Rapid growth of the human population accompanied with urbanization and climate change is creating an environment conducive to the emergence of previously uncommon arboviruses, such as Zika virus (ZIKV). ZIKV poses a substantial public health concern due to the congenital abnormalities associated with ZIKV infection during pregnancy.
Host of Zika virus involves Aedes mosquitoes and primates. The viral determinants required to replicate in such an obligate host are subject to rigorous purification selection during natural virus evolution, so it is difficult to determine which determinants are the best virus fitness in each host.
Morgan Freney is a PhD student in Professor Paul Young’s Lab of the University of Queensland Australia. By 2020, she was a research assistant in Dr. Alexander Khromykh’s Lab. When Morgan was studying at Dr. Alexander Khromykh’s Lab, her research was focused on developing vaccines and therapeutics against mosquito transmitted viruses. She took part in the project of using a deep mutational scanning (DMS) strategy to find out the determinants of Zika virus host tropism. The paper was published in Nature Microbiology on March 18, 2019.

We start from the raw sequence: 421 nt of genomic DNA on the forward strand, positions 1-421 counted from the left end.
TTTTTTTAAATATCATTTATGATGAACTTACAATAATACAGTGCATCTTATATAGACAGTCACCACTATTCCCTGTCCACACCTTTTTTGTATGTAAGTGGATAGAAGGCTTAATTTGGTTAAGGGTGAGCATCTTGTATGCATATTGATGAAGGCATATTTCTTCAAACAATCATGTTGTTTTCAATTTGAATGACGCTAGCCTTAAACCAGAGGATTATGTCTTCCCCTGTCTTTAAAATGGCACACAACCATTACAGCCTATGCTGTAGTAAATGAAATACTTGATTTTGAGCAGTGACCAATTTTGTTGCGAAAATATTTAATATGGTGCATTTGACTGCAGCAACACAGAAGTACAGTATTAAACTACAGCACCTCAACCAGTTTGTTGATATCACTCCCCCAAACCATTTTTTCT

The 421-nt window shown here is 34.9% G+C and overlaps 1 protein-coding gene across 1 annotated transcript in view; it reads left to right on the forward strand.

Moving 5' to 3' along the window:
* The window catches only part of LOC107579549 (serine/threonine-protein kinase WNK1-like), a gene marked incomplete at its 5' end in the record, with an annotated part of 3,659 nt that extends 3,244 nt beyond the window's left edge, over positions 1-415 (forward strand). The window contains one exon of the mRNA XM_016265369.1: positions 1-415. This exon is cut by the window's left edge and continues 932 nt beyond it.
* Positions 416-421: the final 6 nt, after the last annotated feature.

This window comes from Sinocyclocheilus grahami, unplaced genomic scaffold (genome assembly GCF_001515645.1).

In this study, they have used DMS methodology and selection in mosquito and mammalian cells to identify two substitutions in the ZIKV E protein, K316Q and S461G, that together strongly favoured virus replication in mosquito cells. A mutant virus, 316Q/461G, found to be highly attenuated in human brain organoids, and illustrated utility as a vaccine in mice. Thus, this approach can simulate evolutionary selection and identify key amino acids that regulate virus replication in a specific host environment within a few days.
Zika virus utilise host mRNA degradation machinery to produce subgenomic flaviviral RNA (sfRNA). In mammalian hosts, this noncoding RNA facilitates flavivirus replication and pathogenesis by inhibiting IFN-signalling, whereas the function of sfRNA in mosquitoes remains obscure.
In Morgan’s recent publication, they demonstrate that Zika virus noncoding RNAS suppresses apoptosis and is required for virus transmission by mosquitoes.
In this study, they found that sfRNA-deficient viruses have reduced ability to disseminate and reach saliva, thus implicating the role for sfRNA in productive infection and transmission. They also showed that production of sfRNA alters the expression of mosquito genes related to cell death pathways, and prevents apoptosis in mosquito tissues. Inhibition of apoptosis restored replication and transmission of sfRNA-deficient mutants. They proposed anti-apoptotic activity of sfRNA as the mechanism defining its role in ZIKV transmission.
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